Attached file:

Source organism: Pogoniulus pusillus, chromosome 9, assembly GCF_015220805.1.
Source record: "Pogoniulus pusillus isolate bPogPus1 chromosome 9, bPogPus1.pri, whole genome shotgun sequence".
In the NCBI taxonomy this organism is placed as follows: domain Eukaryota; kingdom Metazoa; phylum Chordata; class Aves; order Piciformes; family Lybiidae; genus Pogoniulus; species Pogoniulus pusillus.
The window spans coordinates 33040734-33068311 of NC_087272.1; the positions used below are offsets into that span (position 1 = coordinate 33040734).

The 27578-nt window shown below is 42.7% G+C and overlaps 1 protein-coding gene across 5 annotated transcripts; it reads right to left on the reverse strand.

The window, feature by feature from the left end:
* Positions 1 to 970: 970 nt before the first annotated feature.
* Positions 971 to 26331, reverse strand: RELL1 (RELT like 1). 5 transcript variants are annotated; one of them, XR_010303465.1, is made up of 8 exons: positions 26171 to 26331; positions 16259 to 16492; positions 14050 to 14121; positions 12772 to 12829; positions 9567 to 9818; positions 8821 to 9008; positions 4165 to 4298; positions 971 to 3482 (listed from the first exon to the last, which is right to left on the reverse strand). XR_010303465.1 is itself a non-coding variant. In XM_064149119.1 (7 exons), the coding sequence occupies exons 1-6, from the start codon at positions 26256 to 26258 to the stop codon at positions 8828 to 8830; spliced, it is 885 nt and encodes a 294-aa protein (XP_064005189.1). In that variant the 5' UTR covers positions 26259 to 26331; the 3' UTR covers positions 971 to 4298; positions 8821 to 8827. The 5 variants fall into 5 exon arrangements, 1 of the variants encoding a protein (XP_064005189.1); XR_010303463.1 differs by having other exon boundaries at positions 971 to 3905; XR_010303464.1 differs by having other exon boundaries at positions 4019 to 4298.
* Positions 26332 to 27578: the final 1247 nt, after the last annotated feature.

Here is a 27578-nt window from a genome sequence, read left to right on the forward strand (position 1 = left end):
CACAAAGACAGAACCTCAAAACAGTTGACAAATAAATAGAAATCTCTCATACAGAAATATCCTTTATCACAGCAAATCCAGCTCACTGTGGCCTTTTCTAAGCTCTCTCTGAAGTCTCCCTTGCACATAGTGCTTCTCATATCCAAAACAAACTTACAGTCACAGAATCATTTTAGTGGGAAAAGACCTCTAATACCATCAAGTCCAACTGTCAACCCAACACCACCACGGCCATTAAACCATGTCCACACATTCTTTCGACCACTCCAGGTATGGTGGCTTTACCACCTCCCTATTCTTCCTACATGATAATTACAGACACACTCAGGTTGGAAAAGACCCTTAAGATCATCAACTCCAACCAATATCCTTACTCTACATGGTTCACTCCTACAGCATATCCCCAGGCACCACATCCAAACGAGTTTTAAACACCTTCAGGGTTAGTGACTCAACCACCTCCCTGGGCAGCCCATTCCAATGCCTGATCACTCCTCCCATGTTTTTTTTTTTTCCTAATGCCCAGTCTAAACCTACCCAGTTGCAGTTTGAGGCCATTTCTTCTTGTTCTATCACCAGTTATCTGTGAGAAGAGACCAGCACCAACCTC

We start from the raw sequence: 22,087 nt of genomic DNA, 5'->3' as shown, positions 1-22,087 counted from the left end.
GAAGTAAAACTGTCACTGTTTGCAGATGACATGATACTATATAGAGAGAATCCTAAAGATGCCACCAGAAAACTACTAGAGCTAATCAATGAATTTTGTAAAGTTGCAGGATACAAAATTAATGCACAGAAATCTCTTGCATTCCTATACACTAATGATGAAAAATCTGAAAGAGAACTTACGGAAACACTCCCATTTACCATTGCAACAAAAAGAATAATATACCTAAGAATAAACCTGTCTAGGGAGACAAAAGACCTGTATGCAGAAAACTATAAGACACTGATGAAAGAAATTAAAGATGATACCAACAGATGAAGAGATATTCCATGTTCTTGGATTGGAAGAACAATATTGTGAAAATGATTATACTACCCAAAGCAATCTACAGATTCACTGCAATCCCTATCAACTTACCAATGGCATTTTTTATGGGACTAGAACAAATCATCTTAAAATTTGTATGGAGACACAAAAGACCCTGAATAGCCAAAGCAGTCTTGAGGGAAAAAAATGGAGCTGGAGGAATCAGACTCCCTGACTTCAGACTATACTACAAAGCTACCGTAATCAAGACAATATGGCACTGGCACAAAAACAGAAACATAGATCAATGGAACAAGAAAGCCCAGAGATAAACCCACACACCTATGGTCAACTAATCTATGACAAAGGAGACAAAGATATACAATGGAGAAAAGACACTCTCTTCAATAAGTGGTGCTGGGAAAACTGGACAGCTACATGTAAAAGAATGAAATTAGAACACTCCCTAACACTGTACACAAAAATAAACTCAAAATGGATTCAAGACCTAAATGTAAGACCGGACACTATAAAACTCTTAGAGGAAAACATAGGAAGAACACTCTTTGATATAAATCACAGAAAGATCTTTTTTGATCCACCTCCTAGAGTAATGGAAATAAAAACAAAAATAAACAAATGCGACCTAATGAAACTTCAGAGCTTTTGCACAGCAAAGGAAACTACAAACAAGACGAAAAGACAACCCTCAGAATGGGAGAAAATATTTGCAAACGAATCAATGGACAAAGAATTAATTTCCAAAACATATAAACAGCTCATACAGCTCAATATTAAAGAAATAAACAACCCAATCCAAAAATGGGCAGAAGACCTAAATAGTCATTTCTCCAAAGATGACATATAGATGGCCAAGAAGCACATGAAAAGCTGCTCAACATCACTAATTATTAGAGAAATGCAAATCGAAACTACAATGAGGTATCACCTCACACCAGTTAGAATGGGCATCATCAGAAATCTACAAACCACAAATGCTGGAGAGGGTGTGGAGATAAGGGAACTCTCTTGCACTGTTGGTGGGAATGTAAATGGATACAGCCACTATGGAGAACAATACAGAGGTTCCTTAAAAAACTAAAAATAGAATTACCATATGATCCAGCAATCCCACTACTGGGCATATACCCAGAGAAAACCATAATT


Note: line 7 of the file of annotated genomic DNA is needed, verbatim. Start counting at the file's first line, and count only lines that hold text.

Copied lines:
* Positions 1 to 970: 970 nt before the first annotated feature.